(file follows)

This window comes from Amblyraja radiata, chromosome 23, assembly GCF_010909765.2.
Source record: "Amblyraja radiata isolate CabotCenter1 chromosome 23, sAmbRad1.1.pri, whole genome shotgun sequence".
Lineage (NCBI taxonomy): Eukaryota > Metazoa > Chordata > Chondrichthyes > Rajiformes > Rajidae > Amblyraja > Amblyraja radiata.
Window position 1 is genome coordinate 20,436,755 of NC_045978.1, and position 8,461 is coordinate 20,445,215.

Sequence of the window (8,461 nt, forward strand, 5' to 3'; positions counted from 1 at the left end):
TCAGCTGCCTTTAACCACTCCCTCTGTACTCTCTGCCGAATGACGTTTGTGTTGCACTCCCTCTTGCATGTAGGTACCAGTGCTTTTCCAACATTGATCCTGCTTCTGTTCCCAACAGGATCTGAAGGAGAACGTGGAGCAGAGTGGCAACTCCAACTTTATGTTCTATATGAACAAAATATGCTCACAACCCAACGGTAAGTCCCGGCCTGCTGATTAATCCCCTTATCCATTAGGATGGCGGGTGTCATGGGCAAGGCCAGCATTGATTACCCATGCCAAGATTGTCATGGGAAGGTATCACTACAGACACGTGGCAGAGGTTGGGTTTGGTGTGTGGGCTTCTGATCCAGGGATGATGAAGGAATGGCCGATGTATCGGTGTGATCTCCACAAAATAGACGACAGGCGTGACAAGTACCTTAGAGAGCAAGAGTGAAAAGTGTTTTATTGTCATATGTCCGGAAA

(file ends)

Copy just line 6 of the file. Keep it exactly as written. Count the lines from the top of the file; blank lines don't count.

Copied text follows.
TCAGCTGCCTTTAACCACTCCCTCTGTACTCTCTGCCGAATGACGTTTGTGTTGCACTCCCTCTTGCATGTAGGTACCAGTGCTTTTCCAACATTGATCCTGCTTCTGTTCCCAACAGGATCTGAAGGAGAACGTGGAGCAGAGTGGCAACTCCAACTTTATGTTCTATATGAACAAAATATGCTCACAACCCAACGGTAAGTCCCGGCCTGCTGATTAATCCCCTTATCCATTAGGATGGCGGGTGTCATGGGCAAGGCCAGCATTGATTACCCATGCCAAGATTGTCATGGGAAGGTATCACTACAGACACGTGGCAGAGGTTGGGTTTGGTGTGTGGGCTTCTGATCCAGGGATGATGAAGGAATGGCCGATGTATCGGTGTGATCTCCACAAAATAGACGACAGGCGTGACAAGTACCTTAGAGAGCAAGAGTGAAAAGTGTTTTATTGTCATATGTCCGGAAA